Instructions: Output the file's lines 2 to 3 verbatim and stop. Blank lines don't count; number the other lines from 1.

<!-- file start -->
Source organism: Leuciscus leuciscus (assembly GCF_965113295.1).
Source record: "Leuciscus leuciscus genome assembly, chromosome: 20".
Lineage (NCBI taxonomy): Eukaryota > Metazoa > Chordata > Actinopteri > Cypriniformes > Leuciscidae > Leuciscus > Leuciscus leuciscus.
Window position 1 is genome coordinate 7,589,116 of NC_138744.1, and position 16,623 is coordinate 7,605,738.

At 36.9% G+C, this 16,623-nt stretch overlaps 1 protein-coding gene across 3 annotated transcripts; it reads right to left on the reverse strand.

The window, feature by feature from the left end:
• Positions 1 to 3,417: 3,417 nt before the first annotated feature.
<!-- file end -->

Source record: "Leuciscus leuciscus genome assembly, chromosome: 20".
Lineage (NCBI taxonomy): Eukaryota > Metazoa > Chordata > Actinopteri > Cypriniformes > Leuciscidae > Leuciscus > Leuciscus leuciscus.